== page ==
Fast paced, hectic, entertaining and cricket - I can now say all these in the same breath. Right from the word go, the T20 World Series has been exciting, to say the least. And a match that lasts no longer than three hours means no more bunking work to sit glued to the telly, watching a one day match. The new format of the game has succeeded in doing what its cousins - the limited over one day match and the longer five day test matches - have failed to do: appeal to a wider audience that is bored by 10 fielders lazing on a green oval and two bandaged men with planks of wood ambling from crease to crease. If someone like me, who thought that first slip and second slip referred to layers of innerwear, got hooked on, you can imagine.
The very first match of the series - featuring a ballistic Chris Gayle and a possible victory squandered by West Indies by poor bowling and sloppy fielding - got me interested. The action: the entire innings is played like slog overs, the excitement: it is difficult to predict a winner until the last few overs, if not the last, the shorter duration: 40 overs bowled in about three hours - the equivalent of a five set tennis match or a longish hindi movie, all add to its attractiveness. That this format would be a winner was clear from the first innings in which Chris Gayle blasted away, setting the direction for all future matches and players. For that single feat, he deserves the title of Man of the format.
There could be allegations of match fixing, particularly in high octane matches like the India - Pakistan clashes, particularly for close finishes such as the group level India - Pak match that we won in a bowl out. Even if the match was fixed, it would have taken some skill on part of the match fixers, and the players even, to get the match to as close a finish as the bowl out. Nevertheless, the format IS and will be a huge success and is here to stay.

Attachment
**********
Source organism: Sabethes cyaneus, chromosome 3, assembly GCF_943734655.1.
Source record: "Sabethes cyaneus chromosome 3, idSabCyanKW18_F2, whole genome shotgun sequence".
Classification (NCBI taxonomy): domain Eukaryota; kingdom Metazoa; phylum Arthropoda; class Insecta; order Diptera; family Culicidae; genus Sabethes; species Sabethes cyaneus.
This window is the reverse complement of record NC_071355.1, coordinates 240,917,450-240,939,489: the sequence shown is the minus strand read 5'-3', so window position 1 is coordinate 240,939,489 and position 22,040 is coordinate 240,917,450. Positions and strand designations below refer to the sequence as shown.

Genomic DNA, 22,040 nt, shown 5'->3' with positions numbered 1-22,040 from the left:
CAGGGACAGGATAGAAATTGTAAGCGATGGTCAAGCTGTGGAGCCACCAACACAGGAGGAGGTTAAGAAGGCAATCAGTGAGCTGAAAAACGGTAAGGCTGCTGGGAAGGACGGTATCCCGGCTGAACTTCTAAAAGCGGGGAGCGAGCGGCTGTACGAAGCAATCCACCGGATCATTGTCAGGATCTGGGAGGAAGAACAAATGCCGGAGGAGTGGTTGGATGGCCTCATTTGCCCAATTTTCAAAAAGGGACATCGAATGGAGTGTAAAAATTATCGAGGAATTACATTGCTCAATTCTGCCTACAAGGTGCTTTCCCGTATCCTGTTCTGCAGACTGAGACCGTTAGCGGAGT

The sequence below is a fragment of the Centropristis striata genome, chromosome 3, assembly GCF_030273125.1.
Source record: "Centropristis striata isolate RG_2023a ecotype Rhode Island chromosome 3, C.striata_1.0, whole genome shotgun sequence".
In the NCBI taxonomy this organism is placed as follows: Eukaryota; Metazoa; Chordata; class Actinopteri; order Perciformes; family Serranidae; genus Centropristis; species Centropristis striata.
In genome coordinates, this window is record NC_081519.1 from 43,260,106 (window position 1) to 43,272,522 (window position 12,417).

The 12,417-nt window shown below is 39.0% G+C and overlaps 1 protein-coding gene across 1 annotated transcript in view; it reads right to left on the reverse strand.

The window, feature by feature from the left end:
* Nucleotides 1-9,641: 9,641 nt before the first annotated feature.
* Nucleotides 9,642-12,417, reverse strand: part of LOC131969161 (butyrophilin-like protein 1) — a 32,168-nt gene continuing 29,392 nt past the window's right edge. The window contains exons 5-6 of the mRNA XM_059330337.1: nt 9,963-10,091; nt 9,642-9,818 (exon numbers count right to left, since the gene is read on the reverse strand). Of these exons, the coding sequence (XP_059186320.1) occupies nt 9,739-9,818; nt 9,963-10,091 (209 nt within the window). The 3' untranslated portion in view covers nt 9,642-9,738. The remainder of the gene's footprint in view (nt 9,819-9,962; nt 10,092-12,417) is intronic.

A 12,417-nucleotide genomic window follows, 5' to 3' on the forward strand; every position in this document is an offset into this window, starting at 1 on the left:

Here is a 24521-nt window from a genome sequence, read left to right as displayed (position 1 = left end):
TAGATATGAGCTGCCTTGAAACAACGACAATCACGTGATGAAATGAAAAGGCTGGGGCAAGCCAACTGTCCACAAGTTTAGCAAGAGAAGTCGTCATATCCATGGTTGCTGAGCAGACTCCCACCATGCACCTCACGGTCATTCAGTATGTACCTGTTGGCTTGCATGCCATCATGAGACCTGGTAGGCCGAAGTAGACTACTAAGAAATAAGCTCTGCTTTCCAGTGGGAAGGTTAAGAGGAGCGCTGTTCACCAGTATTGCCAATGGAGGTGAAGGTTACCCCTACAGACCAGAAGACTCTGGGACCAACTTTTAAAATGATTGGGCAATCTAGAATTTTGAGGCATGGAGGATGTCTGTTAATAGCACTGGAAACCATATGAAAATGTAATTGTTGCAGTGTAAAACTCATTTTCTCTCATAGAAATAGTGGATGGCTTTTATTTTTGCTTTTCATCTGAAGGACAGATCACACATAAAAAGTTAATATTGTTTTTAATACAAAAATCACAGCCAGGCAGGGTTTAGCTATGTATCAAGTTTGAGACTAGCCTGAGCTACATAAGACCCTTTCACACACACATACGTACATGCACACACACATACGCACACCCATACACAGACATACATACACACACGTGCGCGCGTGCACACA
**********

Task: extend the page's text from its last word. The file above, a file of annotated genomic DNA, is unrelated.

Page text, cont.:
The best part about the Indian team - underdogs who went on to claim the title - is that they achieved this feat without any of the larger-than-life players a.k.a. Tendulkar, Ganguly, Dravid et al. This fact probably worked in favour of the young team (average age - 24 years!), which had nothing to lose and everything to gain. None other than probably Sehwag and to a small extent Yuvraj, had a reputation to keep. Therefore, everyone played as a team, and beautifully so. Batsmen at the crease supported the one in form by putting him on strike, fielders supported the excellent bowling with great catches (Dinesh Karthik), direct hits (Robin Uthappa) and great saves. Apart from dependable bowlers like Harbhajan and Irfan who had fantastic spells, the tournament brought out fabulous young talent in Sreesanth and RP Singh. The batsmen were not far behind. Yuvraj with the scintillating six sixes, Rohit Sharma and Gautam Gambhir who carried the innings on their shoulders when the line up tottered at times and Uthappa who was fantastic both on the crease and off it. His impromptu ballet style bow to the crowds on getting the stumps in the bowl out against Pakistan is unforgettable. Not to forget the able captaining by the young Mahendra Singh Dhoni - who kept a cool head, supported the younger players with sage advice - the magic words he had with Jogendra Sharma in the last over of the Australia semi-final had this talented bowler snatching two wickets for a measly five runs in THE over that mattered, displayed intelliegent strategy - using Jogendra Sharma again in the last over of the final, and humility. He is probably the only player who has credited the support staff in his post victory speech. He gave all credit to the team and recognised the never appreciated support staff. That IS remarkable.
In the end, these lads played for the love of cricket, played a good game and had a good time. Yuvraj rushing into the ground at the end of the India - England group match and the India - Australia semi-final and Harbhajan's bhangra in the last over of the semi-final and his jig after the victory in the final are etched in memory forever.
Hats off to these young lads who have made us proud.
PS: I now know the difference between first slip and second slip